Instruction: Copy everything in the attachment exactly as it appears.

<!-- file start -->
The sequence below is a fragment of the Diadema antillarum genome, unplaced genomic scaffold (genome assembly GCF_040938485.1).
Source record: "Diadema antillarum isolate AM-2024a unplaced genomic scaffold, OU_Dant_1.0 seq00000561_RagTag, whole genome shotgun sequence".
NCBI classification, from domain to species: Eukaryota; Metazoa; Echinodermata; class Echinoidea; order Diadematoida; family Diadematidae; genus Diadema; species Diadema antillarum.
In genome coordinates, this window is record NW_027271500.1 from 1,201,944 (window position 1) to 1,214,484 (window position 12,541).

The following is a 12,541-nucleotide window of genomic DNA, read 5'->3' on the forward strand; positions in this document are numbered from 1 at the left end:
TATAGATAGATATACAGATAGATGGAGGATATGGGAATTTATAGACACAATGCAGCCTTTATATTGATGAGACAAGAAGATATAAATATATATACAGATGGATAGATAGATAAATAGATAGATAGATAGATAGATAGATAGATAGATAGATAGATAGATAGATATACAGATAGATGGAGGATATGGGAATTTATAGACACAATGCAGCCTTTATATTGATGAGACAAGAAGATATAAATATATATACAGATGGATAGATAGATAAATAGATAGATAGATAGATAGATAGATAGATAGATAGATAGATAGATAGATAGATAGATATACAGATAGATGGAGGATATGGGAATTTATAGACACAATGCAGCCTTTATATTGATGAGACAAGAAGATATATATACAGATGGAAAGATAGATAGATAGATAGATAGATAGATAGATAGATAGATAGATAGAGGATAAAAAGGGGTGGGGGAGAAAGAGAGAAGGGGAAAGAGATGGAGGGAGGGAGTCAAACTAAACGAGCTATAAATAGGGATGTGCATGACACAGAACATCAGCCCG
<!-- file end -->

The sequence below is a fragment of the Diadema antillarum genome, unplaced genomic scaffold (genome assembly GCF_040938485.1).
Source record: "Diadema antillarum isolate AM-2024a unplaced genomic scaffold, OU_Dant_1.0 seq00000561_RagTag, whole genome shotgun sequence".
NCBI classification, from domain to species: Eukaryota; Metazoa; Echinodermata; class Echinoidea; order Diadematoida; family Diadematidae; genus Diadema; species Diadema antillarum.
In genome coordinates, this window is record NW_027271500.1 from 1,201,944 (window position 1) to 1,214,484 (window position 12,541).

The following is a 12,541-nucleotide window of genomic DNA, read 5'->3' on the forward strand; positions in this document are numbered from 1 at the left end:
TATAGATAGATATACAGATAGATGGAGGATATGGGAATTTATAGACACAATGCAGCCTTTATATTGATGAGACAAGAAGATATAAATATATATACAGATGGATAGATAGATAAATAGATAGATAGATAGATAGATAGATAGATAGATAGATAGATAGATAGATATACAGATAGATGGAGGATATGGGAATTTATAGACACAATGCAGCCTTTATATTGATGAGACAAGAAGATATAAATATATATACAGATGGATAGATAGATAAATAGATAGATAGATAGATAGATAGATAGATAGATAGATAGATAGATAGATAGATAGATATACAGATAGATGGAGGATATGGGAATTTATAGACACAATGCAGCCTTTATATTGATGAGACAAGAAGATATATATACAGATGGAAAGATAGATAGATAGATAGATAGATAGATAGATAGATAGATAGATAGAGGATAAAAAGGGGTGGGGGAGAAAGAGAGAAGGGGAAAGAGATGGAGGGAGGGAGTCAAACTAAACGAGCTATAAATAGGGATGTGCATGACACAGAACATCAGCCCG